Can child really be a suicide? Experts question whether kids can understand act

June 16, 1993|By Knight-Ridder News Service

MIAMI -- Can a 6-year-old child really want to die?

Childhood specialists say suicidal thoughts and depression are not uncommon among kindergartners like Jackie Johnson, the Dania, Fla., girl who ended her life on the train tracks yesterday.

But the finality of death is something far beyond the comprehension of young children, most experts agree. Instead, kids this age often associate dying with sleep or with fantasies.

"They may think something wonderful is going to happen," says Jon A. Shaw, the director of child-adolescent psychiatry at the University of Miami. "Some fantasize that if they die, Mom and Dad will get back together or there will be a reunion with a dead parent."

Some specialists theorized yesterday that Jackie could have been suffering from separation anxiety -- fear that her mother, who is dying from an illness, would be leaving her soon.

"During Vietnam, a lot of 6- to 9-year-olds I treated talked about suicide so they could join their fathers in heaven," said Michael Peck, the former director of youth services for the Los Angeles Suicide Prevention Center.

"In many cases, their fathers weren't even dead, just away for a long time. It didn't make a difference to the kids."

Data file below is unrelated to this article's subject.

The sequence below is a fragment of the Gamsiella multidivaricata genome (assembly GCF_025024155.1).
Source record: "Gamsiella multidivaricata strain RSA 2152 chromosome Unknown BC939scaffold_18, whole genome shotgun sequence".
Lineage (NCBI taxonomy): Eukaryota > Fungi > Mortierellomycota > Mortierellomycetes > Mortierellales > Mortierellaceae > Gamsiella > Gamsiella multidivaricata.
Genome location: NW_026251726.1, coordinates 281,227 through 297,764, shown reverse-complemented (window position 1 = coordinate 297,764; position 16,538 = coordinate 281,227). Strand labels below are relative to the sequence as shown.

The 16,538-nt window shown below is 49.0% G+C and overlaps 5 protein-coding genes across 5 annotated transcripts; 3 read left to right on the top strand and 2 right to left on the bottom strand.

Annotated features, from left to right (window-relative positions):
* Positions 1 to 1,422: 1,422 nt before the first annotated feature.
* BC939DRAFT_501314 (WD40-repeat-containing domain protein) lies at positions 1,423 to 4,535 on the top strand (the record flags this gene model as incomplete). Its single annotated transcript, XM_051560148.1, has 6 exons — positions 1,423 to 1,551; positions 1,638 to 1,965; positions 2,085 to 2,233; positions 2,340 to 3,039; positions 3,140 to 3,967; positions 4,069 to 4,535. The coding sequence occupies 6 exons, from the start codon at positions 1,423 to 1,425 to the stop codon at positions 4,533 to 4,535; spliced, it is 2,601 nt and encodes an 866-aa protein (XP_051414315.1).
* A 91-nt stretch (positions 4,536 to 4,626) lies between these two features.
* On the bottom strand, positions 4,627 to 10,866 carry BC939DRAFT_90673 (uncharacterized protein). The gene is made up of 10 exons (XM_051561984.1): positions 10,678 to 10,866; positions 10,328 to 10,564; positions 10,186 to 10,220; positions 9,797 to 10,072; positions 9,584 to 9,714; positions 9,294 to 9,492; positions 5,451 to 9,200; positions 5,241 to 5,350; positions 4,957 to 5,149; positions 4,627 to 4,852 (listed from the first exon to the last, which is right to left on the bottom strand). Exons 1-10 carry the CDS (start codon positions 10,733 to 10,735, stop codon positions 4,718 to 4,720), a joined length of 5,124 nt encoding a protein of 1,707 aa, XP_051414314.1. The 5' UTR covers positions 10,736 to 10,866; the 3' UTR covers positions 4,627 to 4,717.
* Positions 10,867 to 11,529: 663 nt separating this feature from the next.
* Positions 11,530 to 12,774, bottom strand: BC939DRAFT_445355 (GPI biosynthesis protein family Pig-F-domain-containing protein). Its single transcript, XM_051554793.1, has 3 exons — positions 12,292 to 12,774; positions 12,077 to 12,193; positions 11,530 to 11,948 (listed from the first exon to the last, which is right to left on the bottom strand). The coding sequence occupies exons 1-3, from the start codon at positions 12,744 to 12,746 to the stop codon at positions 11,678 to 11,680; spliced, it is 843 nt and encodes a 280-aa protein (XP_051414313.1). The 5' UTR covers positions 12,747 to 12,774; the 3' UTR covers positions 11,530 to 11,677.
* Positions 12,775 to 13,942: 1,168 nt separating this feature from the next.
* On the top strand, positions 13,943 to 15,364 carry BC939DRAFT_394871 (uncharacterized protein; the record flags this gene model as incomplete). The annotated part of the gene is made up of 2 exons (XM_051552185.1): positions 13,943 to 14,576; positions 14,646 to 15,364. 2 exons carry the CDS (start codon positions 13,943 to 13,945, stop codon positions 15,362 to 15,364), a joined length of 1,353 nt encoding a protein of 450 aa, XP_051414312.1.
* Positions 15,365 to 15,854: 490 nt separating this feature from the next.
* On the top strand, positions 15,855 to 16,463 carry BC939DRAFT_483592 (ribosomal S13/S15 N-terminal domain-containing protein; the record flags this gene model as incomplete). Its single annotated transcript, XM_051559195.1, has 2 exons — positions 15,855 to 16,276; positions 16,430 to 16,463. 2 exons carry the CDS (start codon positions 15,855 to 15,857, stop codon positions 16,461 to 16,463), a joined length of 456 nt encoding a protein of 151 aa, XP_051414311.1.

Genetic disorders and stressful experiences early in life also can sometimes make children more susceptible than others to suicidal thoughts, specialists say.

Suicidal deaths among children are extremely rare and even more uncommon among little girls.

Only four children between the ages of 5 and 9 committed suicide in the United States in 1989, according to the most recent statistics from the U.S. Centers for Disease Control. Three of them were boys.

The phenomenon is overshadowed by the explosive teen-age suicide rate.

More than 2,000 teens between the ages of 15 and 19 committed suicide in 1989. Four out of five of them were boys.

Behavioral scientists speculate that girls are more apt to find other ways to express sadness or depression.

Young children most often will attempt suicide by throwing themselves into traffic or trying to drown themselves, they say.

But some specialists argue that because most children don't understand the consequences, their deaths should rarely be classified as suicides.

"The truth is most adults don't even have a conscious idea of what is going to happen if they kill themselves," says the University of Miami's Mr. Shaw. "I don't think we can ever know for sure what was on her mind."

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